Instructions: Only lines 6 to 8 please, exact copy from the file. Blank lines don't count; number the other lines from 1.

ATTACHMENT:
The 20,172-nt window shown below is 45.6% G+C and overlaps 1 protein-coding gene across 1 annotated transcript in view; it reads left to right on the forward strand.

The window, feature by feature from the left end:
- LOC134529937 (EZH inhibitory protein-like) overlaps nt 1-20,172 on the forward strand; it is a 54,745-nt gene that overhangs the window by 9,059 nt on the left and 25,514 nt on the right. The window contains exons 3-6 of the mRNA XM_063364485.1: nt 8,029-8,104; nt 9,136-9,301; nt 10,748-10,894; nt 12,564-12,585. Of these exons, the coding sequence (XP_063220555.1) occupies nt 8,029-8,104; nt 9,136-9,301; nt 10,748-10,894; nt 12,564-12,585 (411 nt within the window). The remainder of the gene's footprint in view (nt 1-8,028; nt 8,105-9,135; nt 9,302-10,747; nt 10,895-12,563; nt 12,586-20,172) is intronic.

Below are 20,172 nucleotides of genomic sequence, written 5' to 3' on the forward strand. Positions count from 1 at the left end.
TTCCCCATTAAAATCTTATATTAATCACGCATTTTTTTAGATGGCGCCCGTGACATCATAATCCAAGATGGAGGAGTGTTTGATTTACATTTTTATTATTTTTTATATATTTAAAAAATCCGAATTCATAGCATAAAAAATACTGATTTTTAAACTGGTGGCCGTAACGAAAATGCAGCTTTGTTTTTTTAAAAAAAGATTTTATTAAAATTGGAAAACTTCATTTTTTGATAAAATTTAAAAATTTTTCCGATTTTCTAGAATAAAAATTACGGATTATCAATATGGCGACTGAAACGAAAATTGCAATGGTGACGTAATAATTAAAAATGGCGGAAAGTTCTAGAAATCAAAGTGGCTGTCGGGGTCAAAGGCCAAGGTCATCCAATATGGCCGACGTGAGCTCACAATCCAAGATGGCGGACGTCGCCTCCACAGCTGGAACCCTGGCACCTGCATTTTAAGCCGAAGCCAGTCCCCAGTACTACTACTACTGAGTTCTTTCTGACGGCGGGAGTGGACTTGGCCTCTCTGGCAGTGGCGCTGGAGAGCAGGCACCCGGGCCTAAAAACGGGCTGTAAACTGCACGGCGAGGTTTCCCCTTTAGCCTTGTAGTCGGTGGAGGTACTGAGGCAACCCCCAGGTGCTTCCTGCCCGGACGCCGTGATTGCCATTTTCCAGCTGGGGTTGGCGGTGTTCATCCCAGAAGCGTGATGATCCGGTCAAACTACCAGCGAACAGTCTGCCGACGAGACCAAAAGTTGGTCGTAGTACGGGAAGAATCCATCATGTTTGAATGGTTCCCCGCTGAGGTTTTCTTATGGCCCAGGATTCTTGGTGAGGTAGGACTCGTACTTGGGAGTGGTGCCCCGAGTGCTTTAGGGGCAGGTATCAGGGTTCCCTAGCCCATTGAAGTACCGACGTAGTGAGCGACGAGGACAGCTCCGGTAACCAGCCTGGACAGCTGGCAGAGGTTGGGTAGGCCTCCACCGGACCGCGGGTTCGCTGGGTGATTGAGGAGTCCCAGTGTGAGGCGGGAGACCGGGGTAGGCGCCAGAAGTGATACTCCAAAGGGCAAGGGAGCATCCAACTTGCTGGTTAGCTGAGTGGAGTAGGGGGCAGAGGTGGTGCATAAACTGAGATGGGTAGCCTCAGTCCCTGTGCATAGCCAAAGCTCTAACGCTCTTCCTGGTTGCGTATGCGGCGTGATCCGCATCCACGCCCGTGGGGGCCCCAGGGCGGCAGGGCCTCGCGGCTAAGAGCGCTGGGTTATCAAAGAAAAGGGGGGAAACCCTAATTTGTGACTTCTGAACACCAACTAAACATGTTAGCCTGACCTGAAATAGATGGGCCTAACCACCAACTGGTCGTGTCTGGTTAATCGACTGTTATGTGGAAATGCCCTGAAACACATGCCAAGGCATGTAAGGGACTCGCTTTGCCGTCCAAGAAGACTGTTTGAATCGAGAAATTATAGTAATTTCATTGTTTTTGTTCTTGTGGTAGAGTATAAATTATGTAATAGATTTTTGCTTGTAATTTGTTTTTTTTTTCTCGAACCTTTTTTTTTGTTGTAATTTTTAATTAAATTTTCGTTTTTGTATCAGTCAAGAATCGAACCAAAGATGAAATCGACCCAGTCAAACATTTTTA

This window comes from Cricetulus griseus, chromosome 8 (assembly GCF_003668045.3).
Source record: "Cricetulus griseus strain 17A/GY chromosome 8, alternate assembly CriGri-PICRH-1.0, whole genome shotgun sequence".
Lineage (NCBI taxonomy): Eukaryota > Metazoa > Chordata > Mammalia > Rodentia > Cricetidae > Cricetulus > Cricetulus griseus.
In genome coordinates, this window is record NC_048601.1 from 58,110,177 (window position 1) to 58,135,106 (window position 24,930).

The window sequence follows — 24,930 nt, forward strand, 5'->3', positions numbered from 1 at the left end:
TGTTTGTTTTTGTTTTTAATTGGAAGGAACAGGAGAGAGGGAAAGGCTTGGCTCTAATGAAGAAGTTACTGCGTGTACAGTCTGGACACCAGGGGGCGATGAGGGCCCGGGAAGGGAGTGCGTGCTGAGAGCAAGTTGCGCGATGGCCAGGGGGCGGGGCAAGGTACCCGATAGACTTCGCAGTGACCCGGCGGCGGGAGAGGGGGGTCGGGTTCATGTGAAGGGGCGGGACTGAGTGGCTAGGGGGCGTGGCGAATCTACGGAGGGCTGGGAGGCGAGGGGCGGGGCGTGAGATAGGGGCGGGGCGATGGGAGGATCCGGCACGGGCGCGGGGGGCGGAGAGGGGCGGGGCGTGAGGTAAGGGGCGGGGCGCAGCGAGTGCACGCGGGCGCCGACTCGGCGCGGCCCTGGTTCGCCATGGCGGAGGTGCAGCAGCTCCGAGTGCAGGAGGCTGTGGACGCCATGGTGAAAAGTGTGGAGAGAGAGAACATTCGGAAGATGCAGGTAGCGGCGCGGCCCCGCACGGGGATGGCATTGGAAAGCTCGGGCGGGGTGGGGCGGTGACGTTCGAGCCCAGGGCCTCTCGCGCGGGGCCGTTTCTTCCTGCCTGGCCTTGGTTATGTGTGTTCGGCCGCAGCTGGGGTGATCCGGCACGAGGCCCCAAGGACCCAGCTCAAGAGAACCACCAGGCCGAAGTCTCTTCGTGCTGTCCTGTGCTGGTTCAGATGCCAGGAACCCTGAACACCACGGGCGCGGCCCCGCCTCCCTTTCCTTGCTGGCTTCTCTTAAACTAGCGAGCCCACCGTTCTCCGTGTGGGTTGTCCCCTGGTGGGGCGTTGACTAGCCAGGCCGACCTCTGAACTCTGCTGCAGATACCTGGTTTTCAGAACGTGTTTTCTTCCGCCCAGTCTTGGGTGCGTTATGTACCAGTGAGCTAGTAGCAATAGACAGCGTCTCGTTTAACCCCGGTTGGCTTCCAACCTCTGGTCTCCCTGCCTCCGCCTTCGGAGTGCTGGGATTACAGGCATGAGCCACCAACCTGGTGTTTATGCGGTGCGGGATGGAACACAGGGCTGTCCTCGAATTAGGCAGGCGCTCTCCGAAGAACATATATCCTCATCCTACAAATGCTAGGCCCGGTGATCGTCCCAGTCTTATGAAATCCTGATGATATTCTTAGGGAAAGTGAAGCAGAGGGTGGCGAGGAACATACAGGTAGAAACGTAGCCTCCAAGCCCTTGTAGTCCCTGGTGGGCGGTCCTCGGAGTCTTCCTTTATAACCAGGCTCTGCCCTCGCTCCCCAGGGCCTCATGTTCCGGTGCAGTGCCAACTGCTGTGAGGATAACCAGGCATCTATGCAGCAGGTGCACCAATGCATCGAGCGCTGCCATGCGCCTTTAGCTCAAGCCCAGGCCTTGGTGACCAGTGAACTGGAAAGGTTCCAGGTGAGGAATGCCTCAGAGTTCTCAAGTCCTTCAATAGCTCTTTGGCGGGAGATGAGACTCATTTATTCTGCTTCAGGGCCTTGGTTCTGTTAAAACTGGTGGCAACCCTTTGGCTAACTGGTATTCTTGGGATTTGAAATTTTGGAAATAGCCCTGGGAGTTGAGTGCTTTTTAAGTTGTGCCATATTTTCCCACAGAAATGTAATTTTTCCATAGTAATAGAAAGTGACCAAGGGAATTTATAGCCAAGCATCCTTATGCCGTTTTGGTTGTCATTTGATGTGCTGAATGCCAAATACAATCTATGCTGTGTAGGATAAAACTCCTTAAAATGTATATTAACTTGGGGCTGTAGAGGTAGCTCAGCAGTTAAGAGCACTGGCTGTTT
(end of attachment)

This window comes from Cricetulus griseus, chromosome 8 (assembly GCF_003668045.3).
Source record: "Cricetulus griseus strain 17A/GY chromosome 8, alternate assembly CriGri-PICRH-1.0, whole genome shotgun sequence".
Lineage (NCBI taxonomy): Eukaryota > Metazoa > Chordata > Mammalia > Rodentia > Cricetidae > Cricetulus > Cricetulus griseus.